TENNIS BITS & PIECES – An Anglo-Japanese duo aim for the Grand Slam. Wozniacki will run the New York marathon. Players are changing coaches. The young ones are coming through and will we see Fish and Roddick at the US Open? Joshua Bosco
A Grand Slam in sight
At this year’s US Open Anglo-Japanese duo Jordanne Whiley and Yui Kamiji will try to emulate Dutch duo Jiske Griffioen and Aniek van Koot and become the second consecutive Wheelchair women’s doubles team to complete the Grand Slam.
“Winning all the Grand Slams would be amazing. That’s the aim for this year” said Whiley, who at the age of fourteen became the youngest ever UK National women’s singles champion in wheelchair tennis.
Wozniacki runs in NY
World No.13 Caroline Wozniacki has announced she will run the New York City Marathon on 2nd November. “It’s always been on my bucket list. And always New York City was the one I wanted to do. […] so I thought, ‘Why not do it?’” said the Dane in an interview.
Wozniacki will become one of the few professional athletes to compete in a marathon during their careers. She will run alongside Meb Keflezighi, reigning Boston Marathon champion, as a Team for Kids Ambassador.
US Open 2015 Wildcard?!
Former World No.1 Andy Roddick and his compatriot Mardy Fish have already been offered a wild card for the 2015 US Open doubles tournament after the pair failed to land a spot in this year’s final Slam.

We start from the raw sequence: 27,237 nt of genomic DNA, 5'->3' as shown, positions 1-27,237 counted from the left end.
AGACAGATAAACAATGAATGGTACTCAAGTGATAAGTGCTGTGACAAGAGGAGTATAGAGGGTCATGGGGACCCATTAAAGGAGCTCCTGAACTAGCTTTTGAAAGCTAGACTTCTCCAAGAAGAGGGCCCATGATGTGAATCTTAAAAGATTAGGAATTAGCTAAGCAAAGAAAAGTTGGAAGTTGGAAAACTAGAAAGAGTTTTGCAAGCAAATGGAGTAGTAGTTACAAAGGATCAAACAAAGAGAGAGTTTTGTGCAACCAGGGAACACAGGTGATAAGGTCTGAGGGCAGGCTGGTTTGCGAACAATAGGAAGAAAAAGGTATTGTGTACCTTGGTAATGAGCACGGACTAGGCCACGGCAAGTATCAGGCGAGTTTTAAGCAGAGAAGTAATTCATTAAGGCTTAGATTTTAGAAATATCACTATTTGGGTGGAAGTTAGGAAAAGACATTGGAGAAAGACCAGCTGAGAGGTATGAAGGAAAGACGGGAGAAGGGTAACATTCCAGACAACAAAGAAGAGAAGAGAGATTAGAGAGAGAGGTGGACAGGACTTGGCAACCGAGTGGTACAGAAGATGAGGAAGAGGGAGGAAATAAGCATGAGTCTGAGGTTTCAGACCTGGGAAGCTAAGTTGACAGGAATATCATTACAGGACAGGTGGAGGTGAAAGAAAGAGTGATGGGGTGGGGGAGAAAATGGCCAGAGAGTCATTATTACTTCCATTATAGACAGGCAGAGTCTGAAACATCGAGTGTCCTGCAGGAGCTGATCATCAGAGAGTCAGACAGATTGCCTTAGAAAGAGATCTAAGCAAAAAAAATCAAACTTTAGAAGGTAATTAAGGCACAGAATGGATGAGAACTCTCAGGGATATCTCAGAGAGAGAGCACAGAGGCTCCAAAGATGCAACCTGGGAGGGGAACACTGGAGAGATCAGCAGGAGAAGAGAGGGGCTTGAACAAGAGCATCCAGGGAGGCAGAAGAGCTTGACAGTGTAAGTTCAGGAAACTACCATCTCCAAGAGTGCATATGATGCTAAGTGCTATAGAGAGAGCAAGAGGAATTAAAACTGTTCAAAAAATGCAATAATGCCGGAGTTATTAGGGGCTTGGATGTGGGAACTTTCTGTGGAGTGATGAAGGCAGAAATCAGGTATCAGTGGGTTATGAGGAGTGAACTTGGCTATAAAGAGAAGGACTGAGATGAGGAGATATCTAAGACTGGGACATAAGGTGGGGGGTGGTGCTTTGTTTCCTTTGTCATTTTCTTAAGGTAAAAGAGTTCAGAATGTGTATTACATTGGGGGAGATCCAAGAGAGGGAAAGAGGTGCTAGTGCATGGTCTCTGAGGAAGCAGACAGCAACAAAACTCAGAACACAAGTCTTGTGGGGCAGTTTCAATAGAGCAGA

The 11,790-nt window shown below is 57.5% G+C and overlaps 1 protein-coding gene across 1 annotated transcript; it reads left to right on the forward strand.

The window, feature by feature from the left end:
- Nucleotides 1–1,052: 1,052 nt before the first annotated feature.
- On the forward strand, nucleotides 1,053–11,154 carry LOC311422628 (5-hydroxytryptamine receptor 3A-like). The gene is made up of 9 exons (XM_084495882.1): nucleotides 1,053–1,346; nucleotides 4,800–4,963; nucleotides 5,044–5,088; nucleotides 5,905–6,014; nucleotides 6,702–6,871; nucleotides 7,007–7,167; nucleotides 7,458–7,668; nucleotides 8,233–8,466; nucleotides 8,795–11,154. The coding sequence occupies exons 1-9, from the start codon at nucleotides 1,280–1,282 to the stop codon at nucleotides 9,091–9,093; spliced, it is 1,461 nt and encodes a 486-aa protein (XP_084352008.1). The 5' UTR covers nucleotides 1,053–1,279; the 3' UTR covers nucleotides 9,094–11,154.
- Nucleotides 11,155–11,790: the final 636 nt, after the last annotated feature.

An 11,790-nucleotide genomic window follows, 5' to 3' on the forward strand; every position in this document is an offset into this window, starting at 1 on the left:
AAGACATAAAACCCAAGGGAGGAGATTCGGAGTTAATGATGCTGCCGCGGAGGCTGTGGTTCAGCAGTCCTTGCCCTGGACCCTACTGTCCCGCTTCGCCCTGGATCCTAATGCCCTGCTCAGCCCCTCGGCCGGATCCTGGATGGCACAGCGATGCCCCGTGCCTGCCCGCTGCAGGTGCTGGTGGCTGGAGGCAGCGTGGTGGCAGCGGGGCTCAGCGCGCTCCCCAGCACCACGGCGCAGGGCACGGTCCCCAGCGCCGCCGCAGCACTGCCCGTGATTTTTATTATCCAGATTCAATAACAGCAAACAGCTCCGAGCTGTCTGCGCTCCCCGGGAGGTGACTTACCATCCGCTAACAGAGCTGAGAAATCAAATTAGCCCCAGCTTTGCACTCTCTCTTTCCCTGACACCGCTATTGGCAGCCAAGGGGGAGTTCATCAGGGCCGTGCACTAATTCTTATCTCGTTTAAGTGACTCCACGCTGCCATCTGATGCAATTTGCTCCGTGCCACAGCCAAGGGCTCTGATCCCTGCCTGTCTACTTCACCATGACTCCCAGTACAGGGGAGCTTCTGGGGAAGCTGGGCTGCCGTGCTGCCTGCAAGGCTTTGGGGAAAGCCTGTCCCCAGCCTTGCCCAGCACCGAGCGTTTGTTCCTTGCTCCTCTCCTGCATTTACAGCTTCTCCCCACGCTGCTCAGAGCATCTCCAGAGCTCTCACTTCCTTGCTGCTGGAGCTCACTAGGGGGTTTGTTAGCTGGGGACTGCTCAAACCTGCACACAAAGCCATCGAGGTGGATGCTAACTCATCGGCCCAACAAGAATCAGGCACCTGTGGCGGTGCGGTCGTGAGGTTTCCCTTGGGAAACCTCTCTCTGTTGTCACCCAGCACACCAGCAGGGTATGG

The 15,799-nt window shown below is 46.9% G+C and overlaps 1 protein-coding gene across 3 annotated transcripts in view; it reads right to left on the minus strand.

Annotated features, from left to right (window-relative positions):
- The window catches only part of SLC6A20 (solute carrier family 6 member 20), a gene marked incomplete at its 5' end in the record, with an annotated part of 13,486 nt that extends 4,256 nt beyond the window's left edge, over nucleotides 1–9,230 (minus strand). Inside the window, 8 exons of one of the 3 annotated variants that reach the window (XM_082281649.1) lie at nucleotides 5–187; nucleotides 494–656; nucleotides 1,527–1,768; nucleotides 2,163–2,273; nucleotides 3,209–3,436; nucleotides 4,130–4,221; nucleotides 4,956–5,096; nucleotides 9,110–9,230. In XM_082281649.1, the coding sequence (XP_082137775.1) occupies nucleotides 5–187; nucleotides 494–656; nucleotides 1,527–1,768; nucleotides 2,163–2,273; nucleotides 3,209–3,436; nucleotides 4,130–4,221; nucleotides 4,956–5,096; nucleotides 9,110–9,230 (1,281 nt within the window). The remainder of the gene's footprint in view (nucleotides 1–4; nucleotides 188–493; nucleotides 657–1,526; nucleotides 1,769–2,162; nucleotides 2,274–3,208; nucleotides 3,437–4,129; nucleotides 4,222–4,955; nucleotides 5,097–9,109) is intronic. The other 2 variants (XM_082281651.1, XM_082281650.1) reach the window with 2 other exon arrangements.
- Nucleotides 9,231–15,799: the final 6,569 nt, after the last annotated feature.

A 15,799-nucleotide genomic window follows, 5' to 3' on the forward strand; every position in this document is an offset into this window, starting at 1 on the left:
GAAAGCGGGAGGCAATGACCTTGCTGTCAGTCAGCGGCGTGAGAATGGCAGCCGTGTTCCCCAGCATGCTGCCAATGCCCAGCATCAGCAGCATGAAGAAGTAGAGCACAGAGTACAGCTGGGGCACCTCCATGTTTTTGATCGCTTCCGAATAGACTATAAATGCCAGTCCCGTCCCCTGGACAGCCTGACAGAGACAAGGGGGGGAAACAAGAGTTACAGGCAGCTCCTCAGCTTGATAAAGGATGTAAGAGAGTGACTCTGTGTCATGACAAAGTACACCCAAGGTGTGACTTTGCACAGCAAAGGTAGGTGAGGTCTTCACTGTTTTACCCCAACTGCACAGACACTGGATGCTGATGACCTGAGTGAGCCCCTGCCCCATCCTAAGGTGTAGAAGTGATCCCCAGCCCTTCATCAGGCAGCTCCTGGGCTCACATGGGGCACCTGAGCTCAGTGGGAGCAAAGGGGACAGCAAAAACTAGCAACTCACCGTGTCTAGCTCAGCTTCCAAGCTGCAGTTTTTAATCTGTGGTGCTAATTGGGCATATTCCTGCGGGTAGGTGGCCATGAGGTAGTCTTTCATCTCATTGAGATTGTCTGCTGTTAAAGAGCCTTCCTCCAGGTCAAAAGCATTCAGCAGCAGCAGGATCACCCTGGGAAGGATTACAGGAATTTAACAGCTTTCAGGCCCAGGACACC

The American duo wanted to make a one-off appearance at their home-tournament but Roddick was refused entry as his official retirement from tennis removed him from the sport’s anti-doping programme. ITF laws require a tennis player to be in the drug testing programme for three months before being eligible to play in a tournament.
It remains to be seen if a rather unhappy Roddick and Fish will accept the invitation.
Another record for Serena
Today marks Serena William’s 200th non-consecutive week as World No.1. She becomes the third American and just the fifth woman in history to join this elite group after tennis legends Steffi Graf, Martina Navratilova, Chris Evert and Martina Hingis.
Her No.1 spot isn’t in immediate danger but Simona Halep, who will rise to World No.2 next week, will certainly do her best to put an end to the American’s permanence at the top.
After splitting from Nemanja Kontic, World No.10 Ana Ivanovic has hired Dejan Petrovic as her new coach. The 36 year old, who played for and captained Serbia in the Davis Cup, has previously worked with Novak Djokovic and Jelena Jankovic.
Although neither man has yet confirmed the news, rumour has it that Roberto Bautista Agut has hired Javier Piles, who recently split from David Ferrer after sixteen years of collaboration, as his new coach.
It’s been a good month for young Belgian David Goffin. After losing in straight sets to Andy Murray in the first round at Wimbledon, Goffin has been on a roll winning 20 matches in a row and 40 out of 42 sets.
Along the way he picked up titles in three Challengers before reaching, and winning, his first ever ATP final beating home-favourite Dominic Thiem in Kitzbuhel on Saturday.
This was the first ever ATP final played between two players born in the 1990s, and Sunday saw the second when Milos Raonic took on Vasek Pospisil at the Citi Open in Washington. This was also a first – two Canadians in an ATP World Tour final – and Milos Raonic prevailed, taking him just 35 points shy of the World No.5 spot.